Okay I had to do that at least once (meaning I’m not promising I won’t do it again). I had to do it because I wrote tonight for the first time in 8 or 9 days and it was strong and it was fun. Well as much fun as it can be when my MC’s (main character’s) grandmother is telling her that one of her friends might be dead… Still the writing of it was, while painful in the emotions and memories I had to dredge up to write it, fun, and that’s something I haven’t had for awhile.
Part of it was the relief from a stress I’ve been carrying around recently. The other part was finally watching Neil Gaiman’s commencement speech given this year at The University of the Arts.
I’m not sure what I expected when I set up to watch his speech. More humor perhaps. I did expect to hear some great writerly/creative gems, and I sure as hell wasn’t disappointed there. But I did not expect to be completely reassured and inspired.
He said a lot of good things, and I’ll definitely be watching his speech again since I can’t remember them all because one thing he said really sang out and eclipsed everything else: he said that looking back, some of his biggest successes were books that he thought wouldn’t work when he was writing them.
So you know how I’ve been saying that there’s a plot problem with my YA dystopian? And I’ve probably said that with one of my picture books, I got caught up in how it should end, and so haven’t found an ending yet? Well I’m not worrying about that anymore because a well-respected, established author said that some of his biggest successes were projects he thought wouldn’t work. But as he also said, Where would be the fun in making something you knew was going to work? Yes, yes, yes.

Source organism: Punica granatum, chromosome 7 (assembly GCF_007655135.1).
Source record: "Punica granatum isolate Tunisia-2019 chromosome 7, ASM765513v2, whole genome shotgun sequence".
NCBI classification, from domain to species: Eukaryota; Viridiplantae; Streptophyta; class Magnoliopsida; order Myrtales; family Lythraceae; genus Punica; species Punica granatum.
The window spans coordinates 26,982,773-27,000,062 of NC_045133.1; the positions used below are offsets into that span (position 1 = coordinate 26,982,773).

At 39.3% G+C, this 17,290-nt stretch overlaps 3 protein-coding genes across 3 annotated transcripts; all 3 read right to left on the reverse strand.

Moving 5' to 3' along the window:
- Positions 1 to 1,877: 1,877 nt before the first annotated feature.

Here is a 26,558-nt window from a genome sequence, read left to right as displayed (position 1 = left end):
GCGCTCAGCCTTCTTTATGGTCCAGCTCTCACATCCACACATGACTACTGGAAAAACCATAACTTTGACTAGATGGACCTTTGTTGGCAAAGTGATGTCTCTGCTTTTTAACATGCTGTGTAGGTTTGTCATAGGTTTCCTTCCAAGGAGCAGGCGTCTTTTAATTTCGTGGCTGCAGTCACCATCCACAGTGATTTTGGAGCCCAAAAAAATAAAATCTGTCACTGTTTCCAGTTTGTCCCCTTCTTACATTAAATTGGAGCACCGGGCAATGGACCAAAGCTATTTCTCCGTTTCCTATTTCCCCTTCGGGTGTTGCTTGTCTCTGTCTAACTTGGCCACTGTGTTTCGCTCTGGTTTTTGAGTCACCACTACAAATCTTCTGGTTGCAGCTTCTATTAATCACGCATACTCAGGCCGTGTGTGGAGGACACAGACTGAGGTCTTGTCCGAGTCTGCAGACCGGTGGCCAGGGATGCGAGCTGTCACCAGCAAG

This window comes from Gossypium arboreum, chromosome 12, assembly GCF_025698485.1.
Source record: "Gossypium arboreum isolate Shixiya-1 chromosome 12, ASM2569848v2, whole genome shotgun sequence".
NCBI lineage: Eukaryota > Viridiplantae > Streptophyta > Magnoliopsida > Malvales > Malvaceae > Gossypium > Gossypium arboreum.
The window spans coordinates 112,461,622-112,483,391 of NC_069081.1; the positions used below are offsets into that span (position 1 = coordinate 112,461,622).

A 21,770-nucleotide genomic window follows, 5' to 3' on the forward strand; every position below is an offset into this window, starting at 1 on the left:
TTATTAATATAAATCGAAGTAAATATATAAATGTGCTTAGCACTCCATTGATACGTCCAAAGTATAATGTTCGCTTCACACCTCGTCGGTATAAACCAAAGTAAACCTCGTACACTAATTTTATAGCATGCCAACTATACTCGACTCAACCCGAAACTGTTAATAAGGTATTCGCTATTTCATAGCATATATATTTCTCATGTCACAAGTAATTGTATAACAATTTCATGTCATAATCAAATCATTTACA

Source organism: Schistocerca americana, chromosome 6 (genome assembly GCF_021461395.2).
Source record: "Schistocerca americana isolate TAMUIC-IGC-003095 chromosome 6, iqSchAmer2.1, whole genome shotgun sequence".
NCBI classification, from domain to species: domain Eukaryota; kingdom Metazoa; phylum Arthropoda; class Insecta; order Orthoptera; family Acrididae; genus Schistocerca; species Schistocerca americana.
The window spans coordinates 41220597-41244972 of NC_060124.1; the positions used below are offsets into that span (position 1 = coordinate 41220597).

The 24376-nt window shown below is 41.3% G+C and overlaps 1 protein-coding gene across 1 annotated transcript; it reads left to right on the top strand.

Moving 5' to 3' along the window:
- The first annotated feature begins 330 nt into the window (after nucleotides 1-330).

Knowing where you’re headed with your story is all well and good, but it shouldn’t mean that you’re hemming yourself in to some pre-determined, expected path just because of the genre it lives in, or the audience it might reach, or what other people think won’t work. I know this, I know this, I know this, of course I do, but I need to hear it over and over again in all different ways. So, thank you, Neil Gaiman. Thank you for letting me put the key back into the lock of my writing and open the door.
Now, enough of the poetic. Got 266 words done today. Broke the ice. Hooray!